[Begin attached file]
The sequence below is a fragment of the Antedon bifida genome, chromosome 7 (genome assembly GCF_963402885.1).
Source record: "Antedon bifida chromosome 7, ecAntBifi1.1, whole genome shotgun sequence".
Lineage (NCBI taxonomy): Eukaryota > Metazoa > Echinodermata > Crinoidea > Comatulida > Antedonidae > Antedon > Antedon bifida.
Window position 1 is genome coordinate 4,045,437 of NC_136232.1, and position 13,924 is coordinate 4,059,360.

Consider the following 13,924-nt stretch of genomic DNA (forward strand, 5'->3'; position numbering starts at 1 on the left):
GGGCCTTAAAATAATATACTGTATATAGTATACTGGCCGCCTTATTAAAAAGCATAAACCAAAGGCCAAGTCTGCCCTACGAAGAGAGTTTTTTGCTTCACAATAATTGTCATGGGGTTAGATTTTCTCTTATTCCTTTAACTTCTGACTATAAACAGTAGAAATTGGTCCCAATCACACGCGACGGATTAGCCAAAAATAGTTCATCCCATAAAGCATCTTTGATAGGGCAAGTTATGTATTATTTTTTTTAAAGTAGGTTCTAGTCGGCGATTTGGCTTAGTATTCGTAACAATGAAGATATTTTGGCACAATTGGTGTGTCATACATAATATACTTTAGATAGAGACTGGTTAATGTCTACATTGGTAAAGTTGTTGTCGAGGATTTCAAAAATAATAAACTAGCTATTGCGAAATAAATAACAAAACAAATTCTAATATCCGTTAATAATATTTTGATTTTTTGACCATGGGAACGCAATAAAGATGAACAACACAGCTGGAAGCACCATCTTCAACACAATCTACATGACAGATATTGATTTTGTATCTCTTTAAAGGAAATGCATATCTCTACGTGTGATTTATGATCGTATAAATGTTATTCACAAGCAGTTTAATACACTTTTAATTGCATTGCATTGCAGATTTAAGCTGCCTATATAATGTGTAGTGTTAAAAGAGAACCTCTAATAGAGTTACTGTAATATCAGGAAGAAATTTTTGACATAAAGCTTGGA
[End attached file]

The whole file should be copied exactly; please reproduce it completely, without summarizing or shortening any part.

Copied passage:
The sequence below is a fragment of the Antedon bifida genome, chromosome 7 (genome assembly GCF_963402885.1).
Source record: "Antedon bifida chromosome 7, ecAntBifi1.1, whole genome shotgun sequence".
Lineage (NCBI taxonomy): Eukaryota > Metazoa > Echinodermata > Crinoidea > Comatulida > Antedonidae > Antedon > Antedon bifida.
Window position 1 is genome coordinate 4,045,437 of NC_136232.1, and position 13,924 is coordinate 4,059,360.

Consider the following 13,924-nt stretch of genomic DNA (forward strand, 5'->3'; position numbering starts at 1 on the left):
GGGCCTTAAAATAATATACTGTATATAGTATACTGGCCGCCTTATTAAAAAGCATAAACCAAAGGCCAAGTCTGCCCTACGAAGAGAGTTTTTTGCTTCACAATAATTGTCATGGGGTTAGATTTTCTCTTATTCCTTTAACTTCTGACTATAAACAGTAGAAATTGGTCCCAATCACACGCGACGGATTAGCCAAAAATAGTTCATCCCATAAAGCATCTTTGATAGGGCAAGTTATGTATTATTTTTTTTAAAGTAGGTTCTAGTCGGCGATTTGGCTTAGTATTCGTAACAATGAAGATATTTTGGCACAATTGGTGTGTCATACATAATATACTTTAGATAGAGACTGGTTAATGTCTACATTGGTAAAGTTGTTGTCGAGGATTTCAAAAATAATAAACTAGCTATTGCGAAATAAATAACAAAACAAATTCTAATATCCGTTAATAATATTTTGATTTTTTGACCATGGGAACGCAATAAAGATGAACAACACAGCTGGAAGCACCATCTTCAACACAATCTACATGACAGATATTGATTTTGTATCTCTTTAAAGGAAATGCATATCTCTACGTGTGATTTATGATCGTATAAATGTTATTCACAAGCAGTTTAATACACTTTTAATTGCATTGCATTGCAGATTTAAGCTGCCTATATAATGTGTAGTGTTAAAAGAGAACCTCTAATAGAGTTACTGTAATATCAGGAAGAAATTTTTGACATAAAGCTTGGA